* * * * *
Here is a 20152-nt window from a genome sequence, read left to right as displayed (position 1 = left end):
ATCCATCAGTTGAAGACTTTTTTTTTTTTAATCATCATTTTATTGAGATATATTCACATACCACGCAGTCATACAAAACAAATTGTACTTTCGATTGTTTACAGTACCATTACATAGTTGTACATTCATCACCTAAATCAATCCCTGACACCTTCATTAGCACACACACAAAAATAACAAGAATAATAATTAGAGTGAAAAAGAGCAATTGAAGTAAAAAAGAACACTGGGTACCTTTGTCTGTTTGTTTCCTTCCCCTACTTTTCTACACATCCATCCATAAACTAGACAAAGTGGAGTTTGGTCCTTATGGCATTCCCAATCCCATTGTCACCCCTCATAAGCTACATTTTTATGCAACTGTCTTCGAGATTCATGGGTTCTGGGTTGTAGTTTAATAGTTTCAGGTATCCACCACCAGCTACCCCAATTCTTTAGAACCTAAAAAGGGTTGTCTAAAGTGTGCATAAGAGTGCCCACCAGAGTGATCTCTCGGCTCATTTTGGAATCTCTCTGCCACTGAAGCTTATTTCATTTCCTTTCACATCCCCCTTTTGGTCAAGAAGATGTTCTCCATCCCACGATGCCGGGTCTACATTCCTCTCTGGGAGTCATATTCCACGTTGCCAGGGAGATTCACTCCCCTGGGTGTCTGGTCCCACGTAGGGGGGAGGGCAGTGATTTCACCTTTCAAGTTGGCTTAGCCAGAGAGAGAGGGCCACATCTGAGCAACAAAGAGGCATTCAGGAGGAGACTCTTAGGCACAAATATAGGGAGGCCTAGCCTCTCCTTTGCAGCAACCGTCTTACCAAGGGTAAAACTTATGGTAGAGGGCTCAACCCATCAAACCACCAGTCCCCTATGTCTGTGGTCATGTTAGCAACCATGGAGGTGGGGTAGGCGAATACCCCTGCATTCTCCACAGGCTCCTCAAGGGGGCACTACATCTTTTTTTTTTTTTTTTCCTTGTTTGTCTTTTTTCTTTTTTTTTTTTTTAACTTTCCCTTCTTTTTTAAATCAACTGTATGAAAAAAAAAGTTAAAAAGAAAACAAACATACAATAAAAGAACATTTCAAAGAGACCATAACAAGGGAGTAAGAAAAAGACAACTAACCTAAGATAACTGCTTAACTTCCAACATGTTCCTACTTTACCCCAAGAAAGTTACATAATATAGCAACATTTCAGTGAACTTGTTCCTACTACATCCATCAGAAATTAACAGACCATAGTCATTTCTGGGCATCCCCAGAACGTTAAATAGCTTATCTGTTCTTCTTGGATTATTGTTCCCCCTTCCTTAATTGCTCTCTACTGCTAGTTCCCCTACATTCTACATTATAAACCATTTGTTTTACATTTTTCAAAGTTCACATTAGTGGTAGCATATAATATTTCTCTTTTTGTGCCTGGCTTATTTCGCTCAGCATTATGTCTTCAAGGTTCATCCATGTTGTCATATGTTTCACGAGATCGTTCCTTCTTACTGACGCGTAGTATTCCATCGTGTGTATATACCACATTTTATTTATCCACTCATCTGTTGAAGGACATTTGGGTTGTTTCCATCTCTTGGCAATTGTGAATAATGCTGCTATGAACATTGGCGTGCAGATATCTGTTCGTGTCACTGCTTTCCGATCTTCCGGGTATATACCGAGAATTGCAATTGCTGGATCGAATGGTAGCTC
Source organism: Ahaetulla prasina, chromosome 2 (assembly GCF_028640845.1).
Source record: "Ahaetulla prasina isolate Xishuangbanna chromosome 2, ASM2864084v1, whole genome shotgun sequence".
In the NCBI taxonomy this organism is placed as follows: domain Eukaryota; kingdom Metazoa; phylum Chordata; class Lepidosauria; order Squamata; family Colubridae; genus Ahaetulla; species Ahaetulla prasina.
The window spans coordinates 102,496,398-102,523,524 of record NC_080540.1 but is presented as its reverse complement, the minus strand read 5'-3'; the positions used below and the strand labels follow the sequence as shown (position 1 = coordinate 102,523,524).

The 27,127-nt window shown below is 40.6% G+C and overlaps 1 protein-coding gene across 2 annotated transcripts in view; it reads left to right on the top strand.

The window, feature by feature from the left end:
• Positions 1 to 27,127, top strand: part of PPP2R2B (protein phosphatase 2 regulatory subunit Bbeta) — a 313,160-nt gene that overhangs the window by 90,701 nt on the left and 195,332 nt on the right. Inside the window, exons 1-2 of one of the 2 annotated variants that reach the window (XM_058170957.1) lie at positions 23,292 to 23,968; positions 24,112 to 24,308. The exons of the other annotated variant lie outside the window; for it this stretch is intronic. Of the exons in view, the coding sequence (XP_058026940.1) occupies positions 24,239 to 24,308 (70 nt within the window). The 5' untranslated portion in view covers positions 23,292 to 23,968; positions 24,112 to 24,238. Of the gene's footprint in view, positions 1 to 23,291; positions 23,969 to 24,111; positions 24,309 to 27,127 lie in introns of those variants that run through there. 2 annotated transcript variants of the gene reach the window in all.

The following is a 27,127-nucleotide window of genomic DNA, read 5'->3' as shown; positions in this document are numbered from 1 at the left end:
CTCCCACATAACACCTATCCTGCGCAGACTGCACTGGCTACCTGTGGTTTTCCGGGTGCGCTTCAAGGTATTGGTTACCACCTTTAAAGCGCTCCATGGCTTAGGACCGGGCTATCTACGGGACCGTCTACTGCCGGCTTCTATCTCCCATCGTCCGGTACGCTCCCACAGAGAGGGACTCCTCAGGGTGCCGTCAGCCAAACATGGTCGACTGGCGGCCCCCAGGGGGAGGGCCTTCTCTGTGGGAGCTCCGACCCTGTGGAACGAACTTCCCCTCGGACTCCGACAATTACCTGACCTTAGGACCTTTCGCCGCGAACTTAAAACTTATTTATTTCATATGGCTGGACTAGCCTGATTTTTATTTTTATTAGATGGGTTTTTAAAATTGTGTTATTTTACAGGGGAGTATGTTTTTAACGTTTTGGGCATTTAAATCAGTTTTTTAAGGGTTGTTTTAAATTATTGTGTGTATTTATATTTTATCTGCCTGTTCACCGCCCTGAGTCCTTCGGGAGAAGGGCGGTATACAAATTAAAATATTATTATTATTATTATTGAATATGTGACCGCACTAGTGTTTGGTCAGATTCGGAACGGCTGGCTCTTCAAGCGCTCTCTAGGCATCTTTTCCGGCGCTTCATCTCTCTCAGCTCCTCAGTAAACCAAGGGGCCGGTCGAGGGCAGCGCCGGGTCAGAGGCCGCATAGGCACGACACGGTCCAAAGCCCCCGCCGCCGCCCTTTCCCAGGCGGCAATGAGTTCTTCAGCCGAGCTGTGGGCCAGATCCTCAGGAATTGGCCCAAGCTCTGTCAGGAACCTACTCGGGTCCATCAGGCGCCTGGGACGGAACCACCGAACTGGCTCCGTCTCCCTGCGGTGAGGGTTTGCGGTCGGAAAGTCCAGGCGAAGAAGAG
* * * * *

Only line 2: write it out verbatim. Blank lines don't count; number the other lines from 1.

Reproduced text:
ATCCATCAGTTGAAGACTTTTTTTTTTTTAATCATCATTTTATTGAGATATATTCACATACCACGCAGTCATACAAAACAAATTGTACTTTCGATTGTTTACAGTACCATTACATAGTTGTACATTCATCACCTAAATCAATCCCTGACACCTTCATTAGCACACACACAAAAATAACAAGAATAATAATTAGAGTGAAAAAGAGCAATTGAAGTAAAAAAGAACACTGGGTACCTTTGTCTGTTTGTTTCCTTCCCCTACTTTTCTACACATCCATCCATAAACTAGACAAAGTGGAGTTTGGTCCTTATGGCATTCCCAATCCCATTGTCACCCCTCATAAGCTACATTTTTATGCAACTGTCTTCGAGATTCATGGGTTCTGGGTTGTAGTTTAATAGTTTCAGGTATCCACCACCAGCTACCCCAATTCTTTAGAACCTAAAAAGGGTTGTCTAAAGTGTGCATAAGAGTGCCCACCAGAGTGATCTCTCGGCTCATTTTGGAATCTCTCTGCCACTGAAGCTTATTTCATTTCCTTTCACATCCCCCTTTTGGTCAAGAAGATGTTCTCCATCCCACGATGCCGGGTCTACATTCCTCTCTGGGAGTCATATTCCACGTTGCCAGGGAGATTCACTCCCCTGGGTGTCTGGTCCCACGTAGGGGGGAGGGCAGTGATTTCACCTTTCAAGTTGGCTTAGCCAGAGAGAGAGGGCCACATCTGAGCAACAAAGAGGCATTCAGGAGGAGACTCTTAGGCACAAATATAGGGAGGCCTAGCCTCTCCTTTGCAGCAACCGTCTTACCAAGGGTAAAACTTATGGTAGAGGGCTCAACCCATCAAACCACCAGTCCCCTATGTCTGTGGTCATGTTAGCAACCATGGAGGTGGGGTAGGCGAATACCCCTGCATTCTCCACAGGCTCCTCAAGGGGGCACTACATCTTTTTTTTTTTTTTTTCCTTGTTTGTCTTTTTTCTTTTTTTTTTTTTTAACTTTCCCTTCTTTTTTAAATCAACTGTATGAAAAAAAAAGTTAAAAAGAAAACAAACATACAATAAAAGAACATTTCAAAGAGACCATAACAAGGGAGTAAGAAAAAGACAACTAACCTAAGATAACTGCTTAACTTCCAACATGTTCCTACTTTACCCCAAGAAAGTTACATAATATAGCAACATTTCAGTGAACTTGTTCCTACTACATCCATCAGAAATTAACAGACCATAGTCATTTCTGGGCATCCCCAGAACGTTAAATAGCTTATCTGTTCTTCTTGGATTATTGTTCCCCCTTCCTTAATTGCTCTCTACTGCTAGTTCCCCTACATTCTACATTATAAACCATTTGTTTTACATTTTTCAAAGTTCACATTAGTGGTAGCATATAATATTTCTCTTTTTGTGCCTGGCTTATTTCGCTCAGCATTATGTCTTCAAGGTTCATCCATGTTGTCATATGTTTCACGAGATCGTTCCTTCTTACTGACGCGTAGTATTCCATCGTGTGTATATACCACATTTTATTTATCCACTCATCTGTTGAAGGACATTTGGGTTGTTTCCATCTCTTGGCAATTGTGAATAATGCTGCTATGAACATTGGCGTGCAGATATCTGTTCGTGTCACTGCTTTCCGATCTTCCGGGTATATACCGAGAATTGCAATTGCTGGATCGAATGGTAGCTC